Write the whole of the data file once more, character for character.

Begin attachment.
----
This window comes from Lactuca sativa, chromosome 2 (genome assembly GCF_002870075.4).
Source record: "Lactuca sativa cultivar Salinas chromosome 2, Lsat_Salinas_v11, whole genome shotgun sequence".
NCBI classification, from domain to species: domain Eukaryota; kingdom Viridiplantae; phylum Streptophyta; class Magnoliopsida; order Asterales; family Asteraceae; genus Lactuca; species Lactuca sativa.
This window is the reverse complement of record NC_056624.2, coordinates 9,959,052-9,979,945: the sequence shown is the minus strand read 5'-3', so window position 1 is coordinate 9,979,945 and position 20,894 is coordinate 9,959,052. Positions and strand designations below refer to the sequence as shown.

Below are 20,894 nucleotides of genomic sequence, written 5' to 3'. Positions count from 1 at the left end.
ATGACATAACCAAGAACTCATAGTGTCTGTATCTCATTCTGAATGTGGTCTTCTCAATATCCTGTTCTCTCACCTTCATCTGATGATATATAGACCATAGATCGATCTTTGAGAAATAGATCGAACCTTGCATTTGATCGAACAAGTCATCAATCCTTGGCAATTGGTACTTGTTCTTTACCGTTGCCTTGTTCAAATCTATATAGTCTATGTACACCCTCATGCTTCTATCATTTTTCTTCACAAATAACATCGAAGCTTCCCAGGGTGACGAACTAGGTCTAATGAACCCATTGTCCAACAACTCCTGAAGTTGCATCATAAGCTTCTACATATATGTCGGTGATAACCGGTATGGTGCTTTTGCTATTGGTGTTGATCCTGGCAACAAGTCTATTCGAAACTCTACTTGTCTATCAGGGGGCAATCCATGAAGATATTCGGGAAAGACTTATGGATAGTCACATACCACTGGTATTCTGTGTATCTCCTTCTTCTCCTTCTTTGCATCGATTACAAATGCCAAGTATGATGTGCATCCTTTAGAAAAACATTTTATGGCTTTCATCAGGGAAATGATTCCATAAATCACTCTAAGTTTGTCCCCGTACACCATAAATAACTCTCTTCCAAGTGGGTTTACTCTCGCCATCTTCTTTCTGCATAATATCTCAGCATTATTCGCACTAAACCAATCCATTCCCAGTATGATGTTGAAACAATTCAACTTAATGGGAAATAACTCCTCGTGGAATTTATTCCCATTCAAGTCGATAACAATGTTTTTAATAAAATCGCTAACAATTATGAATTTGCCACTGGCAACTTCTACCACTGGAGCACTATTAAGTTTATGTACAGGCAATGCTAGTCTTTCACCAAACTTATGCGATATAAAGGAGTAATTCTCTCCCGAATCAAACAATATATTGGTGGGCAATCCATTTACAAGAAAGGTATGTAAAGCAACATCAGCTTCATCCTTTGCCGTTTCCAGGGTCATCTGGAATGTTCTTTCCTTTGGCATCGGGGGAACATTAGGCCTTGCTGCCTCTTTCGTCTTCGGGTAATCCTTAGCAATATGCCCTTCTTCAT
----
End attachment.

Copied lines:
This window comes from Lactuca sativa, chromosome 2 (genome assembly GCF_002870075.4).
Source record: "Lactuca sativa cultivar Salinas chromosome 2, Lsat_Salinas_v11, whole genome shotgun sequence".
NCBI classification, from domain to species: domain Eukaryota; kingdom Viridiplantae; phylum Streptophyta; class Magnoliopsida; order Asterales; family Asteraceae; genus Lactuca; species Lactuca sativa.
This window is the reverse complement of record NC_056624.2, coordinates 9,959,052-9,979,945: the sequence shown is the minus strand read 5'-3', so window position 1 is coordinate 9,979,945 and position 20,894 is coordinate 9,959,052. Positions and strand designations below refer to the sequence as shown.

Below are 20,894 nucleotides of genomic sequence, written 5' to 3'. Positions count from 1 at the left end.
ATGACATAACCAAGAACTCATAGTGTCTGTATCTCATTCTGAATGTGGTCTTCTCAATATCCTGTTCTCTCACCTTCATCTGATGATATATAGACCATAGATCGATCTTTGAGAAATAGATCGAACCTTGCATTTGATCGAACAAGTCATCAATCCTTGGCAATTGGTACTTGTTCTTTACCGTTGCCTTGTTCAAATCTATATAGTCTATGTACACCCTCATGCTTCTATCATTTTTCTTCACAAATAACATCGAAGCTTCCCAGGGTGACGAACTAGGTCTAATGAACCCATTGTCCAACAACTCCTGAAGTTGCATCATAAGCTTCTACATATATGTCGGTGATAACCGGTATGGTGCTTTTGCTATTGGTGTTGATCCTGGCAACAAGTCTATTCGAAACTCTACTTGTCTATCAGGGGGCAATCCATGAAGATATTCGGGAAAGACTTATGGATAGTCACATACCACTGGTATTCTGTGTATCTCCTTCTTCTCCTTCTTTGCATCGATTACAAATGCCAAGTATGATGTGCATCCTTTAGAAAAACATTTTATGGCTTTCATCAGGGAAATGATTCCATAAATCACTCTAAGTTTGTCCCCGTACACCATAAATAACTCTCTTCCAAGTGGGTTTACTCTCGCCATCTTCTTTCTGCATAATATCTCAGCATTATTCGCACTAAACCAATCCATTCCCAGTATGATGTTGAAACAATTCAACTTAATGGGAAATAACTCCTCGTGGAATTTATTCCCATTCAAGTCGATAACAATGTTTTTAATAAAATCGCTAACAATTATGAATTTGCCACTGGCAACTTCTACCACTGGAGCACTATTAAGTTTATGTACAGGCAATGCTAGTCTTTCACCAAACTTATGCGATATAAAGGAGTAATTCTCTCCCGAATCAAACAATATATTGGTGGGCAATCCATTTACAAGAAAGGTATGTAAAGCAACATCAGCTTCATCCTTTGCCGTTTCCAGGGTCATCTGGAATGTTCTTTCCTTTGGCATCGGGGGAACATTAGGCCTTGCTGCCTCTTTCGTCTTCGGGTAATCCTTAGCAATATGCCCTTCTTCAT